Congratulations to everyone involved in Heritage Week, in particular the local volunteers, enthusiasts and Heritage Officers who help bring this great national event to life every year.

As someone who has produced audio Heritage Trails, and even led a group on a heritage walk, I know the excitement of having people interested in coming along to your event and hearing your insights and passion for your subject.

Now that you have your event in the planning phase, it’s also time to think about telling everyone about it.

As we all know, making a video is one of the best ways to reach your audience, especially on social media, and we know from the Heritage Council webinars, a video post brings almost 60% more engagement than a text post, or a post with a photograph.

So where do you start, if you want to make a video, likely on a tight budget, and limited experience?

Having trained dozens of community groups, small businesses and communications teams on mobile video making I know that once someone even with no experience is given the steps to take, that it’s then a matter of just doing it! 

So here are my tips for making your Heritage Week video – all without spending a fortune in equipment or time.

    1. Keep it simple. Using your smartphone, make a video with just one short recorded interview clip, one that only needs to be edited at the beginning and end, an edit that can be done on the phone without even using a separate editing app. Every smartphone these days has a good camera, with a Trim function included.
    2. Ask one question. An effective video is one  40-60 second clip in which someone talks about their event with energy.. So the question to ask is: “Tell me about the event you are planning for Heritage Week.”
    3. Prepare and rehearse the answer. I am not advising you to learn off the answer in advance, but the answer to the question could be planned to ensure you get the details into 30- 40 seconds or so, without having to edit it in the middle. Here’s an example: “We’re leading a Heritage Trail walk all around the town with (person leading the trail), to tell you all about the history of our town. It’s on (date here), at (time here), and we meet at (location here). It’s free, everyone can come, and it’s child friendly, and there’s no climbing involved. It’ll take about an hour. Looking forward to seeing you there. You can find out more at (website/Facebook/etc address to find out more).”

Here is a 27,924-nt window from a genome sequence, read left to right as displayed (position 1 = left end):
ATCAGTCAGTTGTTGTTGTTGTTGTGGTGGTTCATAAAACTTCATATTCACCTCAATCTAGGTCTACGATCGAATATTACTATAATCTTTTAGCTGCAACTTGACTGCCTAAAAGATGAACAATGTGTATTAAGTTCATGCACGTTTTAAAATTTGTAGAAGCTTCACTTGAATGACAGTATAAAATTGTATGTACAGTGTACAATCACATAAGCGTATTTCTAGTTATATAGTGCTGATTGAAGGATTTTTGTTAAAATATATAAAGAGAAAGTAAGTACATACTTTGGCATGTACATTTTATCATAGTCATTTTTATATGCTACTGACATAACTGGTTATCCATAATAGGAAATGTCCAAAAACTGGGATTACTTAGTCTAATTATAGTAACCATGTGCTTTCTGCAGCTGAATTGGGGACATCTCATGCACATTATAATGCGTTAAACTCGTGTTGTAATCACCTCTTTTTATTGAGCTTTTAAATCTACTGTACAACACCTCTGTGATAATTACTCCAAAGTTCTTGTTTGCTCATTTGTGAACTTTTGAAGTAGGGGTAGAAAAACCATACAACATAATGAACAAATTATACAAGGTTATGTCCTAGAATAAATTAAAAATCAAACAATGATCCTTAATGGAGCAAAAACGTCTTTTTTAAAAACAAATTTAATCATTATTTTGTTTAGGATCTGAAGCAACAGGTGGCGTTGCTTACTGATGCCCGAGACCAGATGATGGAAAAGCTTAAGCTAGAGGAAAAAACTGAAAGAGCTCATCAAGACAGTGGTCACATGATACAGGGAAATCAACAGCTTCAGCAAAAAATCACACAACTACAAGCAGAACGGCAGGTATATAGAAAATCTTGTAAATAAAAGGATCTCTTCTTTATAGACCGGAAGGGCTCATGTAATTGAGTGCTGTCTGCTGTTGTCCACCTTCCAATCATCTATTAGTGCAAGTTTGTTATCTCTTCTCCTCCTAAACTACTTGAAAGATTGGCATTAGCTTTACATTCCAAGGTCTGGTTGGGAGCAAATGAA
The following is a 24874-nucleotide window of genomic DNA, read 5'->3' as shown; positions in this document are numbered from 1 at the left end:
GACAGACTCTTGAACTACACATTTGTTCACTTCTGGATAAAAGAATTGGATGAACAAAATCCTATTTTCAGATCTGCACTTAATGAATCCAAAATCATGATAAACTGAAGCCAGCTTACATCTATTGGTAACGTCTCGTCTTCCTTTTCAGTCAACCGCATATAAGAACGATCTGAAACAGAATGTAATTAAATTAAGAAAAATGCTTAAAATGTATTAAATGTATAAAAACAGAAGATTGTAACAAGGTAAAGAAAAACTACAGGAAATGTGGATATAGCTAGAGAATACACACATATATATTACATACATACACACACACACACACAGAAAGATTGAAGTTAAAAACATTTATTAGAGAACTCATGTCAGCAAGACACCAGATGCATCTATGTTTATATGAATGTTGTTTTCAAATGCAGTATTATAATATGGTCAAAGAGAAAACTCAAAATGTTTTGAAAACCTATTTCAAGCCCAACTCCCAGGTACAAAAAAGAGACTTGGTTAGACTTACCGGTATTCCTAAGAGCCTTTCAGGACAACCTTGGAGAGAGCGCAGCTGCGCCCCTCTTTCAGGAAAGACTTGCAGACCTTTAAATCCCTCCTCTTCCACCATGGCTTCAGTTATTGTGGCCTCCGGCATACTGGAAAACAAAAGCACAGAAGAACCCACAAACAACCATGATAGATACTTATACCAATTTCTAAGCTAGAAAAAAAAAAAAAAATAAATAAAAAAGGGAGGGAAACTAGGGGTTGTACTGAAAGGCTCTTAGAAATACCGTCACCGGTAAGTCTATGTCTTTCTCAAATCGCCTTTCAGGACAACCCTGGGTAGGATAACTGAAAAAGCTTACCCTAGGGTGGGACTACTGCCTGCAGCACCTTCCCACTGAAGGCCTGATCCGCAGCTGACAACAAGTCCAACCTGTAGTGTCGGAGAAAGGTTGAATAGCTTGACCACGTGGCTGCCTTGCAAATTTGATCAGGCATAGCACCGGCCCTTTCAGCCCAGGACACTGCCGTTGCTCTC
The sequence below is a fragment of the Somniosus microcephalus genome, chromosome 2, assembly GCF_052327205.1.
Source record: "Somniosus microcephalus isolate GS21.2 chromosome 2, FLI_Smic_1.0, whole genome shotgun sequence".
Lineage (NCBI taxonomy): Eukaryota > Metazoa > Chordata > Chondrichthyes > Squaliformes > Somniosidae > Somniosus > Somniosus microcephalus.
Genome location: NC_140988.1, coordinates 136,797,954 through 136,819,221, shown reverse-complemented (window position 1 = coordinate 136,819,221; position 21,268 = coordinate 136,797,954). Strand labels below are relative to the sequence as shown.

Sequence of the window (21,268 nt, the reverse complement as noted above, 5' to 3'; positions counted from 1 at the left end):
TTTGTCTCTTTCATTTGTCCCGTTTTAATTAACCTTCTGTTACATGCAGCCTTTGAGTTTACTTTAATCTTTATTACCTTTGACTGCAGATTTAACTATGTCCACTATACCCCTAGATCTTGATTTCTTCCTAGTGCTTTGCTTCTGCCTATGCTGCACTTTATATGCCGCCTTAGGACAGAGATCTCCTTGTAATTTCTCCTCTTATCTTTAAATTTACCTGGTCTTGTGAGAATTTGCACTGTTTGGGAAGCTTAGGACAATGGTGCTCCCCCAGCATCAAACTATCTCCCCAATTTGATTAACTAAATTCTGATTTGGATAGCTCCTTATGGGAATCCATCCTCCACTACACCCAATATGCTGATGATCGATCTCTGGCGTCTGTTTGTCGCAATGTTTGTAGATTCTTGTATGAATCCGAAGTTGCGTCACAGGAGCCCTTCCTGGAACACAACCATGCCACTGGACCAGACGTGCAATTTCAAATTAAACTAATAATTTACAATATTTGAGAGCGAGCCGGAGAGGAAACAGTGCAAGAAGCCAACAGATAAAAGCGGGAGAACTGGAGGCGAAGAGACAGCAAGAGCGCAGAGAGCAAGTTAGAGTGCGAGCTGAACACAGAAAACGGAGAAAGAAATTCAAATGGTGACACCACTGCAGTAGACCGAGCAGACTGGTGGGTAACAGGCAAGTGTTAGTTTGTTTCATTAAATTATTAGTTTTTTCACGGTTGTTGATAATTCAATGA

4. Find someone who likes being in front of the camera!  There is no point in pushing a shy person in front of the camera, when what you want is someone enthusiastic and confident in engaging with your audience. There’s always one, and you can help them along using Tip 5.
    5. Record it a few times. This gives you a choice of the best one to use, that has the best sound, and is the steadiest. Good sound usually can’t be done outside without shelter or an additional microphone on your phone, and steady means you should use a selfie stick or a tripod to mount the phone on. Here’s a blog I wrote about smartphone microphones. 
    6. Use an editing app like InShot (android and iPhones) or iMovie (iPhones only), to add text to the video, if you feel confident you can. Don’t worry if you can’t – you can put more details into the social media post, or press release accompanying the video.

Once you have done those 6 steps, you are ready to tell the world about your event, with this great video. Share it on YouTube, Facebook and Instagram, and don’t forget Twitter too (using hashtags and tagging local collaborators). If you are sending details of your event to the local press or radio stations, be sure to add a link to your video. The local media all use video on their social media and websites, and they will be happy to share your video for you.

Good luck!

Aileen O’Meara is a Media Consultant and Trainer, and founder of the Rathdown Media Institute. 

She has developed the successful Mobile Video Storytelling self-guided and tutor-led online courses available at